'Radhan Baby' (R. calostrotum ssp. keleticum Radicans Group x R. hanceanum Nanum Group), cross made in 1984. So far my most dwarf hybrid, with extremely dense foliage similar to a dwarf Buxus and flat as a cushion; size is 4-10 inches (10-25 cm) after eight years. The soft pink blossoms on long branches stand well above the foliage and hardly show frost damage since they bloom late May. Hardiness is -11°F (-24°C), buds at -4°F (-20°C). 'Purpur-Geisha' (R. minus Carolinianum Group x R. campylogynum Myrtilloides Group), cross made in 1984. The parentage of campylogynum shows itself in the long pedicel and bell shaped purple-pink flowers. The plant blooms in the last third of May, is very hardy (-13°F [-25°C]) and reaches 12 x 16 inches (30 x 40 cm) in eight years. However, when standing at an open site protected from full sun, it develops its full bloom which even at a distance is quite striking. This hybrid has shown good potential for further hybridization.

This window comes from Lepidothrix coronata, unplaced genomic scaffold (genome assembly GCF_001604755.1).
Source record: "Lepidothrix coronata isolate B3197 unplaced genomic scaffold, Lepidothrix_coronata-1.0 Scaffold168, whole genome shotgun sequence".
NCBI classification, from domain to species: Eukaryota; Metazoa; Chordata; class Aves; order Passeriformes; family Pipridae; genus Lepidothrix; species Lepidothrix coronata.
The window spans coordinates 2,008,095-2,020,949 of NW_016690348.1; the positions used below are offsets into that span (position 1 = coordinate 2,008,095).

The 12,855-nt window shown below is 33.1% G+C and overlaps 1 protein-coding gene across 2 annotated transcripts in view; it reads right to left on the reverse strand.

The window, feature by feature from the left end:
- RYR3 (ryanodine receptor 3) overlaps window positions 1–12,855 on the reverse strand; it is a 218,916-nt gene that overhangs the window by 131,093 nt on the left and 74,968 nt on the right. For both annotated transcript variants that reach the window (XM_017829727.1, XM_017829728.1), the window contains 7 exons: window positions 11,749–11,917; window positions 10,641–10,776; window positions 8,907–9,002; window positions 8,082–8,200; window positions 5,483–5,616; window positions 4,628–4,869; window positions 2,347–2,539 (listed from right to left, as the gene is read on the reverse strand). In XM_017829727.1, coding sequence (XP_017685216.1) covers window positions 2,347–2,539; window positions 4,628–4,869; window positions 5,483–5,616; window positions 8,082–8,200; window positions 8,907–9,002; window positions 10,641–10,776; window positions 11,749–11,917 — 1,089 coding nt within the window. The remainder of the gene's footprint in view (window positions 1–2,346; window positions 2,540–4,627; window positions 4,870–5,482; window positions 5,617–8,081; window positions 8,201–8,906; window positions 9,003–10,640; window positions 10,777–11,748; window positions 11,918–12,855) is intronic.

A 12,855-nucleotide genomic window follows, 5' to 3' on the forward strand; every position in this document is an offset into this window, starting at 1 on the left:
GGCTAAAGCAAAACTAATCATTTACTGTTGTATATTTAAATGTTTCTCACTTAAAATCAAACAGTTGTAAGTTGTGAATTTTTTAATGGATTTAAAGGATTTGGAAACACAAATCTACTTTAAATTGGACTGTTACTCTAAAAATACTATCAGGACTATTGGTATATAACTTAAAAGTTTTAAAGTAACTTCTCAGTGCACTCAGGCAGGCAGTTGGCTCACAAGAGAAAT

R. 'Purpur-Geisha'
Photo by Wolfgang Reich

'Mailicht' (R. minus Carolinianum Group x 'Remo'), cross made in 1985, translation of name "May Light." As the name implies this hybrid gives the impression, even on cloudy days, that the sun is shining on it. The blooming period is May 12-25. The truss (3.2 in [8 cm]) bears up to seven light greenish yellow (4C) to pale yellow green (4D) blossoms each with a diameter of 1.7-1.8 inches (4.2-4.5 cm). The plant reaches a size of 30 x 32 inches (75 x 80 cm) in ten years and is very hardy (-13°F [-25°C]). Since it blooms in the second half of May there is seldom damage by late night frost. There is one problem with this single seedling of the cross: one cannot propagate it easily from cuttings.

R. 'Mailicht'
Photo by Wolfgang Reich